“The mobile industry is transforming countries and industries and with 5G becoming a reality, we will see new business opportunities and innovations across our markets,” said Pharaon. “I really look forward to taking on this exciting new role in Market Area Middle East & Africa and work together with both the team in the Market Area as well as the Executive Team. Our abilities to work closely with our customers in our market areas are key to leveraging our technology leadership in 5G.”

We can probably expect every significant announcement from either company to be framed in this ‘now that 5G has arrived’ way. The commercial opportunities presented by 5G are far more diverse and complex than by any previous mobile technology generation, so strategy maybe more important than ever when it comes to capitalising on the 5G opportunity.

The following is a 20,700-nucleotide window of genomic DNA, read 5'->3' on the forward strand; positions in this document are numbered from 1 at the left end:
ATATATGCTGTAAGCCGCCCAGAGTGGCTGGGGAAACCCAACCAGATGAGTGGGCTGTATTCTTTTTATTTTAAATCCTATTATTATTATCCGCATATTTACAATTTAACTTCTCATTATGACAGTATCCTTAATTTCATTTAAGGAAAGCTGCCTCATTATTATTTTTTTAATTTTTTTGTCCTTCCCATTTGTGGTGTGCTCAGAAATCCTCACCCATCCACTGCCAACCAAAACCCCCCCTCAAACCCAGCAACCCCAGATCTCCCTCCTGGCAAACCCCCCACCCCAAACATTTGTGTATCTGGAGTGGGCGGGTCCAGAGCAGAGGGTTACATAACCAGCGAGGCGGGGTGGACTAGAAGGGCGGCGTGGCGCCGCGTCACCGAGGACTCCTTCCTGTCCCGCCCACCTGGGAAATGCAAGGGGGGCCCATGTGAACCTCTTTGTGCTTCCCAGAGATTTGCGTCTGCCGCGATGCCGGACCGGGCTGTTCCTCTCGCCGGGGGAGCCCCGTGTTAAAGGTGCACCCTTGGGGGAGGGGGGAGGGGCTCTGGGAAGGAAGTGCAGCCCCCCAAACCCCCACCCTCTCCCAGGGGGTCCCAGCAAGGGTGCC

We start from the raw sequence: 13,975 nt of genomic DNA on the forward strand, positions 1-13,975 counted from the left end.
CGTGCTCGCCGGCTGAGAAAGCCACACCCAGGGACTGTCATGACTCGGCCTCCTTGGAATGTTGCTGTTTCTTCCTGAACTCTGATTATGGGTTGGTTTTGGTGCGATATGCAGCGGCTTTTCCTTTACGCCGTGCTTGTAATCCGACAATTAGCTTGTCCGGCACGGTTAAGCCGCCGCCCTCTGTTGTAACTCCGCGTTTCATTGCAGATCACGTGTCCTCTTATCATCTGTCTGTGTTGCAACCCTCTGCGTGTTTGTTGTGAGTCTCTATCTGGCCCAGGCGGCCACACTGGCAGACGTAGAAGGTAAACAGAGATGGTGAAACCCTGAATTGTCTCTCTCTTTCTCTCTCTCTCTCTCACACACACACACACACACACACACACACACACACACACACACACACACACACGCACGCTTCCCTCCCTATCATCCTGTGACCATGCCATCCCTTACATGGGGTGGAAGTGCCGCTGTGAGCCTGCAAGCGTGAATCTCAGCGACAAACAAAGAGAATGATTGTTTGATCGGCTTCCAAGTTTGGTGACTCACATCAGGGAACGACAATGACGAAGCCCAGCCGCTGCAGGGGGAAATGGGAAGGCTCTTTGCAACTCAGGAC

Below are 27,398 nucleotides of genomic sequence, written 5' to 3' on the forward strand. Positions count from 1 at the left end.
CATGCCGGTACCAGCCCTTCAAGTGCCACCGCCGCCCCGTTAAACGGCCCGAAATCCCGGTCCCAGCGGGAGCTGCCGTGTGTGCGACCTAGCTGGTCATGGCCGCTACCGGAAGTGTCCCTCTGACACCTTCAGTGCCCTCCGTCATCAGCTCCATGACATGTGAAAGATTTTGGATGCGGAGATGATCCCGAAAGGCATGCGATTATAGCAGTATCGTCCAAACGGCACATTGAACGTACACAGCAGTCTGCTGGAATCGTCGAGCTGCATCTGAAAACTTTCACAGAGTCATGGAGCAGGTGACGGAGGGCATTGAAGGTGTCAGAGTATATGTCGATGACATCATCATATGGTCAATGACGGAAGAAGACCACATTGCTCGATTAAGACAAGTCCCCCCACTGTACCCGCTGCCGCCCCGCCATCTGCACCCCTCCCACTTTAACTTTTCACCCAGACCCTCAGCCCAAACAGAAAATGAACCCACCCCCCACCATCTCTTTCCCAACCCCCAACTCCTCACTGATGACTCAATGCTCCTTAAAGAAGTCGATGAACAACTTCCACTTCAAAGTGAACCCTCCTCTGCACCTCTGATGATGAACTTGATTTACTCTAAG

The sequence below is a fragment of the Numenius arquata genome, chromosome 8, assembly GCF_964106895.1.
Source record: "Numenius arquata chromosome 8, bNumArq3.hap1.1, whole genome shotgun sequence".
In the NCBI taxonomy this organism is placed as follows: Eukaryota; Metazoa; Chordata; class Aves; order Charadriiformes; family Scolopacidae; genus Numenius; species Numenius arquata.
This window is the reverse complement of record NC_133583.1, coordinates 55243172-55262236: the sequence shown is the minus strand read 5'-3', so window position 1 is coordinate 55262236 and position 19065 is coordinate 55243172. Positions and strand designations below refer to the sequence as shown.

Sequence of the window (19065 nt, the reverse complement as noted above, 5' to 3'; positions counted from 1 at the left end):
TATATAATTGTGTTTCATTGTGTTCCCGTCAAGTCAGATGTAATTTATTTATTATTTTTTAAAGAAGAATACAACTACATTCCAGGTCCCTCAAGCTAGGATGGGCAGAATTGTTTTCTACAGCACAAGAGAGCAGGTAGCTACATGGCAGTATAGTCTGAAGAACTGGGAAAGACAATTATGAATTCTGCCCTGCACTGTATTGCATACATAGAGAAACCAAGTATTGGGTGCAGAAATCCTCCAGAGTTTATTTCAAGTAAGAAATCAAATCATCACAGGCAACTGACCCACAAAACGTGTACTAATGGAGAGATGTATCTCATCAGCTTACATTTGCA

Vodafone Idea’s struggles continue as it loses its CEO

Balesh Sharma, the CEO of Indian operator group Vodafone Idea, has decided to call it a day less than a year after it was created.

Sharma decided to step down ‘for personal reasons’, which could mean anything. There doesn’t seem much gossip out there but India’s Economic Times has a source that reckons Sharma’s departure was prompted by a perception that the merger between Vodafone India and Idea Cellular could have been managed better.

“Vodafone Idea had a top leadership strategy meeting last week, at which the company felt that failure to smoothly integrate the two companies soon enough and the resulting delay in rollout of 4G network had caused a ‘de-growth’,” said a claimed company executive who wanted to remain anonymous. The company needs to aggressively target customer acquisition. Also, only marginal synergy benefits are accruing. It is reflected by the revenue de-growth.”

Just the use of wonderfully corporate-speak terms like ‘de-growth’ alone is enough to convince us this is a legitimate corporate type, since no normal people use words like that. Since the catalyst for the merger, Reliance Jio, has gone from strength to strength in the past year it seems questionable to blame poor performance on botched integration. But corporate boards will always look to deflect blame away from themselves, and maybe decided it was time to scapegoat Sharma.